Turn­ing your fruit har­vest into freezer jam

The Mercury News - - Home+garden - By Joan Mor­ris jmor­ris@ ba­yare­anews­group.com

When you’re up to your ears in fresh fruit and don’t have time to can, try mak­ing freezer jam. It’s fast, easy and will keep for up a year.

Rhonda Beatty-Gallo, a mas­ter food pre­server of Solano County, says the jam can be made in the frac­tion of the time it would take to can it, and has a fresher, fruitier taste. It will keep about a month in the re­frig­er­a­tor and at least a year in the freezer.

Here are her tips on freezer jam suc­cess:

• Pre­pare all of your in­gre­di­ents be­fore­hand. Just like process of tra­di­tional can­ning, mak­ing freezer jam is a sci­ence, and you’ll need to pro­ceed in or­der for all the parts to come to­gether.

• You’ll need, de­pend­ing on the fruit and the recipe, 5 cups of crushed fruit (with­out stems and pits, and per­haps with the peels), 2 cups of gran­u­lated sugar or Splenda, 6 ta­ble­spoons of in­stant pectin, and 3 ta­ble­spoons of bot­tled lemon juice if you are us­ing lowacid fruits such as peaches, figs, pa­paya, Asian pears, man­gos or toma­toes.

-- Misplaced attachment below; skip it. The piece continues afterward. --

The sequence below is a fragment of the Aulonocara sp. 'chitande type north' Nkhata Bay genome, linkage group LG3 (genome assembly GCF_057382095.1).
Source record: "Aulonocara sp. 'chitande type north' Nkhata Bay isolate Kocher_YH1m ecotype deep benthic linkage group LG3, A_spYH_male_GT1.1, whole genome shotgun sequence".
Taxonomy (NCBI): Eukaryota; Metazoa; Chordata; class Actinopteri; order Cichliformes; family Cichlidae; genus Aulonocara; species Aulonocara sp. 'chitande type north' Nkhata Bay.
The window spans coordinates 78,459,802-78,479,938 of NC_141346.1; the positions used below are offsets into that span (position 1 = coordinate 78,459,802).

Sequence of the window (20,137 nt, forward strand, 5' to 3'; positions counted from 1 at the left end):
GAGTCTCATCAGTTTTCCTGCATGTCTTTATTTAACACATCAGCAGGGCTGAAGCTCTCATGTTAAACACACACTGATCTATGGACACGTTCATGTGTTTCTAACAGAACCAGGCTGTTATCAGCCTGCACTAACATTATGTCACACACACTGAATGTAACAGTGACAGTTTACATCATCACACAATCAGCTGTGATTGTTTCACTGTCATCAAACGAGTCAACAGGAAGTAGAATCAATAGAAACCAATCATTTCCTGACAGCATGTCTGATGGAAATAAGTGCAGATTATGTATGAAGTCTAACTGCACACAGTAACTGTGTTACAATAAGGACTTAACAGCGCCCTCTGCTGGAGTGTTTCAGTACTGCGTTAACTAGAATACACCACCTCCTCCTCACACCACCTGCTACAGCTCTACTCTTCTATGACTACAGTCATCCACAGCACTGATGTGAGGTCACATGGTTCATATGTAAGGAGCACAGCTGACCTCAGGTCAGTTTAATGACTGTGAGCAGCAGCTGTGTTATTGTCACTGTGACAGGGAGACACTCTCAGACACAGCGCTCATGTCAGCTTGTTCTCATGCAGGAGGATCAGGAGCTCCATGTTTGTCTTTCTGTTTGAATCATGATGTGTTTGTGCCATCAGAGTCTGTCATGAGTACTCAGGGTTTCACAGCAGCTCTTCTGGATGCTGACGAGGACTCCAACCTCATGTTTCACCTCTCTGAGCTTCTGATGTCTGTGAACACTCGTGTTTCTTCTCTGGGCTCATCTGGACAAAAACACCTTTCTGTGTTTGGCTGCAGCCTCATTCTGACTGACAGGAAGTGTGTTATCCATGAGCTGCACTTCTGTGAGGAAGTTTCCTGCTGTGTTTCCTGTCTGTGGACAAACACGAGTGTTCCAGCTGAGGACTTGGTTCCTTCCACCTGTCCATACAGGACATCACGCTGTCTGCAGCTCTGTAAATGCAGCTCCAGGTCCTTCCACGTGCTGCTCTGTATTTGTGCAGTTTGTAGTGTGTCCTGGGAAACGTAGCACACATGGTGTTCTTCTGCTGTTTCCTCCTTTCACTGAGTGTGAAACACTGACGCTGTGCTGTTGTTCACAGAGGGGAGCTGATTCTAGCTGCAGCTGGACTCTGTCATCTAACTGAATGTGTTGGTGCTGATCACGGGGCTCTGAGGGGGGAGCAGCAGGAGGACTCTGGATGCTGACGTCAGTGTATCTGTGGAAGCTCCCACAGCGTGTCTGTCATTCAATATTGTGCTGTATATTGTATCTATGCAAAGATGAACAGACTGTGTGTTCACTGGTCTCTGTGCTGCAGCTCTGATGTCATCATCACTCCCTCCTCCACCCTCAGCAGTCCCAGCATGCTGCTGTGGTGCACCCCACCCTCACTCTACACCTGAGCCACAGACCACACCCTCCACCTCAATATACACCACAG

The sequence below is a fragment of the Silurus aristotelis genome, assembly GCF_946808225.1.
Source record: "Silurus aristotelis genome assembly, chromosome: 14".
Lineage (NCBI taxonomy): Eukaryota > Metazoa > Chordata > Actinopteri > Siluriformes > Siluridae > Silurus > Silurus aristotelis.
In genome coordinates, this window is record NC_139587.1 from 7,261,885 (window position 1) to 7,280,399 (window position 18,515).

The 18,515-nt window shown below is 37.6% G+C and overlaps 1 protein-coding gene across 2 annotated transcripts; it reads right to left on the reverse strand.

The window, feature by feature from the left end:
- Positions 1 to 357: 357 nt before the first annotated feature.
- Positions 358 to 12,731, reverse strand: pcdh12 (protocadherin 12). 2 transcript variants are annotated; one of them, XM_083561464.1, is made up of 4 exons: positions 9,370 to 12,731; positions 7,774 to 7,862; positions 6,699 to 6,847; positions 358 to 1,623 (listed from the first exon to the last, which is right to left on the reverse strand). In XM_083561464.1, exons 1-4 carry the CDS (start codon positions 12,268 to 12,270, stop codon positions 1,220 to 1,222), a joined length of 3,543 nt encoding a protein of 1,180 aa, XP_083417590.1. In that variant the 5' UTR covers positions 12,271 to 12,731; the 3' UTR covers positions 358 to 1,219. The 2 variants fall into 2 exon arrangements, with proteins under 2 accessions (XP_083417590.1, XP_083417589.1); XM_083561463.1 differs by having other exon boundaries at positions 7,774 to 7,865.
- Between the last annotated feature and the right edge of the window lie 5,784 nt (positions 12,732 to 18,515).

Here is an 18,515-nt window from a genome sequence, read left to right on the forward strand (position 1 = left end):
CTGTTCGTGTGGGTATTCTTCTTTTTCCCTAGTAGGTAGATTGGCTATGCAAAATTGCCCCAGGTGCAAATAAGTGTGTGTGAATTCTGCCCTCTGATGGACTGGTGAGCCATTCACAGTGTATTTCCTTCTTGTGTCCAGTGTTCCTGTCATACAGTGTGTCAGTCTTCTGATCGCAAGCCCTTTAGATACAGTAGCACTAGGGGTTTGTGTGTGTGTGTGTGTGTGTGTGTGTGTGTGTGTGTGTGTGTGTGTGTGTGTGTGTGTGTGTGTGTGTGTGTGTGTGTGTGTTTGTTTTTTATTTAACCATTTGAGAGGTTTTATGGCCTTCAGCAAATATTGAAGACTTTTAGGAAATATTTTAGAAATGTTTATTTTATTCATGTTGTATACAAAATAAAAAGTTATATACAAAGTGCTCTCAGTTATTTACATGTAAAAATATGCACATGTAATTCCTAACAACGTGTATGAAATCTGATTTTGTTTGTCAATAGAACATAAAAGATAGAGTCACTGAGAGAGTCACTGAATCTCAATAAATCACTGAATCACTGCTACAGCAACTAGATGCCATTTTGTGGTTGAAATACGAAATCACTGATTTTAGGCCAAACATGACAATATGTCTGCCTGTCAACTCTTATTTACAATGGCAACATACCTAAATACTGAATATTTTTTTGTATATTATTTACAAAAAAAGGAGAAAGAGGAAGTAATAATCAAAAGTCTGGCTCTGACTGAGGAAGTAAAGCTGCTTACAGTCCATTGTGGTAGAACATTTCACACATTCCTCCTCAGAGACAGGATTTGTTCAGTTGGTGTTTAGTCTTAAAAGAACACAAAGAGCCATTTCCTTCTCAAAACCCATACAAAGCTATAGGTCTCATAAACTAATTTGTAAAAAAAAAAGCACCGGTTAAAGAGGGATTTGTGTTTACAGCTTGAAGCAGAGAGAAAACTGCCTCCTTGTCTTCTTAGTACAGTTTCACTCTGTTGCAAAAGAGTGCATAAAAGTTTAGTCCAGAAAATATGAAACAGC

• Use only in­stant pectin or, if the recipe calls for it, liq­uid pectin.

• Avoid us­ing jars with shoul­ders; don’t fill jars all the way to the top as the jam will ex­pand as it freezes.

• Use only ap­proved recipes and meth­ods, which will not only im­prove your chances for suc­cess, but will be safest.

• Com­bine your sugar and pectin, then add your fruit and any other in­gre­di­ents and stir for 3 min­utes. Pour into jars and al­low to set for 30 min­utes be­fore eat­ing, or screw on lids and put into the freezer.

• Splenda can be sub­sti­tuted for sugar, but it won’t look as bright, and it won’t keep as long.

JOAN MOR­RIS — STAFF

You can use al­most any fruits to make freezer jam. Fruits that are low in acid, such as peaches and figs, can be used it you add bot­tled lemon juice.

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